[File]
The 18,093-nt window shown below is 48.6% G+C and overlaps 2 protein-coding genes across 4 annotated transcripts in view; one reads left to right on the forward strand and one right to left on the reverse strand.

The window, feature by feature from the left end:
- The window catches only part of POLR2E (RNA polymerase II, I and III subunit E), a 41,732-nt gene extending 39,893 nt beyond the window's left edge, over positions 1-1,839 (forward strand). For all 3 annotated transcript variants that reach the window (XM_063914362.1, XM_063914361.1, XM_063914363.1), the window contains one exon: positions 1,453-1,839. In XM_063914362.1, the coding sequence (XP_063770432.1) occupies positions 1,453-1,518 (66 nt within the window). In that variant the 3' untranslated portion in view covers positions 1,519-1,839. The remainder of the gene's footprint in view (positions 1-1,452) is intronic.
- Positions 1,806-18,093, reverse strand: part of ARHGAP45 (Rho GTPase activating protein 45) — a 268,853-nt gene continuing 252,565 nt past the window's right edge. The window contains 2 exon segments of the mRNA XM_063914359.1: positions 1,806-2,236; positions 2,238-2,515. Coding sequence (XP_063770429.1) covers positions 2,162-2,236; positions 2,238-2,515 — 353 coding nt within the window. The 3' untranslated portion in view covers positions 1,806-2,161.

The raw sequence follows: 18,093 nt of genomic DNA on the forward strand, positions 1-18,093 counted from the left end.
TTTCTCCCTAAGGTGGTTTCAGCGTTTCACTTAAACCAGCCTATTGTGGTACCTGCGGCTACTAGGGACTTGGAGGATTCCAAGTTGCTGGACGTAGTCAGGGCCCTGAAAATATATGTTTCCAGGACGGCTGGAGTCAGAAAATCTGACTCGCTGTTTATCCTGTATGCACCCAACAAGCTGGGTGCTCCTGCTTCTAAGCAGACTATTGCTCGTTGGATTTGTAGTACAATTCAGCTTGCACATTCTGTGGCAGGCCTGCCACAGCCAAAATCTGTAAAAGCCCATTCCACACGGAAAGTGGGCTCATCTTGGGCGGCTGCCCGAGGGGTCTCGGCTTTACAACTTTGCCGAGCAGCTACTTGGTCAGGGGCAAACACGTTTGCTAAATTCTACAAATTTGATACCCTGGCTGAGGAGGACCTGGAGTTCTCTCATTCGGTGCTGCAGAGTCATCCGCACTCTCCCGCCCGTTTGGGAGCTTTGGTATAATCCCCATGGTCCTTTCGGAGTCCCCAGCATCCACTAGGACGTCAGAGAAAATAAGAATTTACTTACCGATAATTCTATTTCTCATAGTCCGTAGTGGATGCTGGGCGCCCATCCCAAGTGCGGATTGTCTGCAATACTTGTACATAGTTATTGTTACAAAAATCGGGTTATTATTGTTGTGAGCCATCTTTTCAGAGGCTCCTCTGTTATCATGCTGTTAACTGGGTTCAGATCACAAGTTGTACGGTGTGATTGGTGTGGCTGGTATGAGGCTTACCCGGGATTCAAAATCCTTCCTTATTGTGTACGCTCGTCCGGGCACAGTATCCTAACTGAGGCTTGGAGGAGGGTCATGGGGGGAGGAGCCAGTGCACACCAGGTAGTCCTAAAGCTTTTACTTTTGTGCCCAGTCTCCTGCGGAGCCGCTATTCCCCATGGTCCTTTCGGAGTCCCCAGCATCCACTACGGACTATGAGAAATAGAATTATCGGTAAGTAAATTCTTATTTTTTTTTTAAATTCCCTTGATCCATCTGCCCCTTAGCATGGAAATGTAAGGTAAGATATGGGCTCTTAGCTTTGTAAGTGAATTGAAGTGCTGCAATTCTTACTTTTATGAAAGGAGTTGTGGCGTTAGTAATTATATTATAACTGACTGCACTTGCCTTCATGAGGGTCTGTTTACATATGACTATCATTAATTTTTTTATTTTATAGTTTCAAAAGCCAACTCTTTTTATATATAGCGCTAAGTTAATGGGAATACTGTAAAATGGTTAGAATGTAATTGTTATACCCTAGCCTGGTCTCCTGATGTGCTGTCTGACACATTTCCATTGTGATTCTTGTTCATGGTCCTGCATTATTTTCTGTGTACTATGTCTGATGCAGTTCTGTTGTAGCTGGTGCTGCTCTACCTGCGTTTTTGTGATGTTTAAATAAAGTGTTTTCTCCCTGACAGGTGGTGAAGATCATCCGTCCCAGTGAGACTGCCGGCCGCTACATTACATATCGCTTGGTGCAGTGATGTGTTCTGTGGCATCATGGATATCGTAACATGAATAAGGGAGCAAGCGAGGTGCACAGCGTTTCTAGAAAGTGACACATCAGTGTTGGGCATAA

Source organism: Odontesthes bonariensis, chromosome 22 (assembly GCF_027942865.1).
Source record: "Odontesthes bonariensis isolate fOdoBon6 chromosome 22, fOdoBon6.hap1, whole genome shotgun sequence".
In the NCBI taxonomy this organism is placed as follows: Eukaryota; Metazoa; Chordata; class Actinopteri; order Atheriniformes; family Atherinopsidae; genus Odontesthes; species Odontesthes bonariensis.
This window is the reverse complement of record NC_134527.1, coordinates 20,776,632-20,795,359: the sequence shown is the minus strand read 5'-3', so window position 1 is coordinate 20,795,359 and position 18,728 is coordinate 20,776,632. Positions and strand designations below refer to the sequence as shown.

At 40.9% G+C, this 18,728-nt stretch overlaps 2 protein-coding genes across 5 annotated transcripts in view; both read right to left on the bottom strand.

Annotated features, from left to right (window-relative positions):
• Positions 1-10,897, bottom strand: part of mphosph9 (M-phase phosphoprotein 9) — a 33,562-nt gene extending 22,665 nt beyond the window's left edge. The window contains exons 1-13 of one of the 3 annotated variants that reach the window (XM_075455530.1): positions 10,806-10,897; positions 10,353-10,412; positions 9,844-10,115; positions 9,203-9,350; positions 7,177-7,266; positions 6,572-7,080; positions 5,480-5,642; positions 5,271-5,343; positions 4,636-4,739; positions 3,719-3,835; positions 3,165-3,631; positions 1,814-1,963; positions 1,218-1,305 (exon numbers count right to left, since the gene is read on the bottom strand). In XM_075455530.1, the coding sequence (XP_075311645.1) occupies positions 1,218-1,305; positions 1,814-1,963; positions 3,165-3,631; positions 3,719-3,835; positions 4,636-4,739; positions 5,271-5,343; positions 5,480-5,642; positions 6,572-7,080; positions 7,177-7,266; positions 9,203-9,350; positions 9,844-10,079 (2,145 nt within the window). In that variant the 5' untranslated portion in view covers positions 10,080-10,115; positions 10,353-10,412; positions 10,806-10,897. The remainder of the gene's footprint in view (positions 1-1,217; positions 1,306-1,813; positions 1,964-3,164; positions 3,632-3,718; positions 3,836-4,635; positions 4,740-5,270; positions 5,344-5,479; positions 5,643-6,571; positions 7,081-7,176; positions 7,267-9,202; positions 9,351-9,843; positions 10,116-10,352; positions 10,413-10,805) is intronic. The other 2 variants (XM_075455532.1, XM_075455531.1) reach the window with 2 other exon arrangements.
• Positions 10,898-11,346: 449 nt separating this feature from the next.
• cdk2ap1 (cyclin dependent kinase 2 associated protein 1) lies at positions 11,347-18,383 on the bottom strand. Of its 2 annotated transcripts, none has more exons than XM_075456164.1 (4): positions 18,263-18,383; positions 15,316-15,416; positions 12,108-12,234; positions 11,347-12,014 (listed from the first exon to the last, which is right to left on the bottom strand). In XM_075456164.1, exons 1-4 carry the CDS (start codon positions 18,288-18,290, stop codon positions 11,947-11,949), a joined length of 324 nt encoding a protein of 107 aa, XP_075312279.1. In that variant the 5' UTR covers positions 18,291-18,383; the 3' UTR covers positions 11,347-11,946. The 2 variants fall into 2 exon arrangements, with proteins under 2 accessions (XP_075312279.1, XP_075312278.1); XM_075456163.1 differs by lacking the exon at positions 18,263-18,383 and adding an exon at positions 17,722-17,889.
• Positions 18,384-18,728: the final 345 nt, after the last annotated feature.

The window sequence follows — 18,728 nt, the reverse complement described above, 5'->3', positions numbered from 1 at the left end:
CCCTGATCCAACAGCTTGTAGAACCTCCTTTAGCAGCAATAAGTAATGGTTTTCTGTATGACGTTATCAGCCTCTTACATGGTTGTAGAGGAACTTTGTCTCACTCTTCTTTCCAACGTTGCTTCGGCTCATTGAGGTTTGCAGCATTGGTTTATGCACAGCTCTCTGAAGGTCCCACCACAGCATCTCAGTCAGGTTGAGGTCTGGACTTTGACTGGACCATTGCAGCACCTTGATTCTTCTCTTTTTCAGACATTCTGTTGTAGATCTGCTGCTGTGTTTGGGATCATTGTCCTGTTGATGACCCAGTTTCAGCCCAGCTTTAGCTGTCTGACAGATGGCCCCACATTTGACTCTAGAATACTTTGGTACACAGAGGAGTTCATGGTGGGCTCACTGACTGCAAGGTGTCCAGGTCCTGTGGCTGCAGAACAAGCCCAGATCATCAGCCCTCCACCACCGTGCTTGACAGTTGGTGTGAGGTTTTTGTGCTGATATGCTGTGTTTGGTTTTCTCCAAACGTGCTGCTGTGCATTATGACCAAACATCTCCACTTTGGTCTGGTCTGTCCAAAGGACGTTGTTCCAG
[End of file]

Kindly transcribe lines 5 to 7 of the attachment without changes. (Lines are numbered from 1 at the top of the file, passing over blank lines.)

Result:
The raw sequence follows: 18,093 nt of genomic DNA on the forward strand, positions 1-18,093 counted from the left end.
TTTCTCCCTAAGGTGGTTTCAGCGTTTCACTTAAACCAGCCTATTGTGGTACCTGCGGCTACTAGGGACTTGGAGGATTCCAAGTTGCTGGACGTAGTCAGGGCCCTGAAAATATATGTTTCCAGGACGGCTGGAGTCAGAAAATCTGACTCGCTGTTTATCCTGTATGCACCCAACAAGCTGGGTGCTCCTGCTTCTAAGCAGACTATTGCTCGTTGGATTTGTAGTACAATTCAGCTTGCACATTCTGTGGCAGGCCTGCCACAGCCAAAATCTGTAAAAGCCCATTCCACACGGAAAGTGGGCTCATCTTGGGCGGCTGCCCGAGGGGTCTCGGCTTTACAACTTTGCCGAGCAGCTACTTGGTCAGGGGCAAACACGTTTGCTAAATTCTACAAATTTGATACCCTGGCTGAGGAGGACCTGGAGTTCTCTCATTCGGTGCTGCAGAGTCATCCGCACTCTCCCGCCCGTTTGGGAGCTTTGGTATAATCCCCATGGTCCTTTCGGAGTCCCCAGCATCCACTAGGACGTCAGAGAAAATAAGAATTTACTTACCGATAATTCTATTTCTCATAGTCCGTAGTGGATGCTGGGCGCCCATCCCAAGTGCGGATTGTCTGCAATACTTGTACATAGTTATTGTTACAAAAATCGGGTTATTATTGTTGTGAGCCATCTTTTCAGAGGCTCCTCTGTTATCATGCTGTTAACTGGGTTCAGATCACAAGTTGTACGGTGTGATTGGTGTGGCTGGTATGAGGCTTACCCGGGATTCAAAATCCTTCCTTATTGTGTACGCTCGTCCGGGCACAGTATCCTAACTGAGGCTTGGAGGAGGGTCATGGGGGGAGGAGCCAGTGCACACCAGGTAGTCCTAAAGCTTTTACTTTTGTGCCCAGTCTCCTGCGGAGCCGCTATTCCCCATGGTCCTTTCGGAGTCCCCAGCATCCACTACGGACTATGAGAAATAGAATTATCGGTAAGTAAATTCTTATTTTTTTTTTAAATTCCCTTGATCCATCTGCCCCTTAGCATGGAAATGTAAGGTAAGATATGGGCTCTTAGCTTTGTAAGTGAATTGAAGTGCTGCAATTCTTACTTTTATGAAAGGAGTTGTGGCGTTAGTAATTATATTATAACTGACTGCACTTGCCTTCATGAGGGTCTGTTTACATATGACTATCATTAATTTTTTTATTTTATAGTTTCAAAAGCCAACTCTTTTTATATATAGCGCTAAGTTAATGGGAATACTGTAAAATGGTTAGAATGTAATTGTTATACCCTAGCCTGGTCTCCTGATGTGCTGTCTGACACATTTCCATTGTGATTCTTGTTCATGGTCCTGCATTATTTTCTGTGTACTATGTCTGATGCAGTTCTGTTGTAGCTGGTGCTGCTCTACCTGCGTTTTTGTGATGTTTAAATAAAGTGTTTTCTCCCTGACAGGTGGTGAAGATCATCCGTCCCAGTGAGACTGCCGGCCGCTACATTACATATCGCTTGGTGCAGTGATGTGTTCTGTGGCATCATGGATATCGTAACATGAATAAGGGAGCAAGCGAGGTGCACAGCGTTTCTAGAAAGTGACACATCAGTGTTGGGCATAA

Source organism: Odontesthes bonariensis, chromosome 22 (assembly GCF_027942865.1).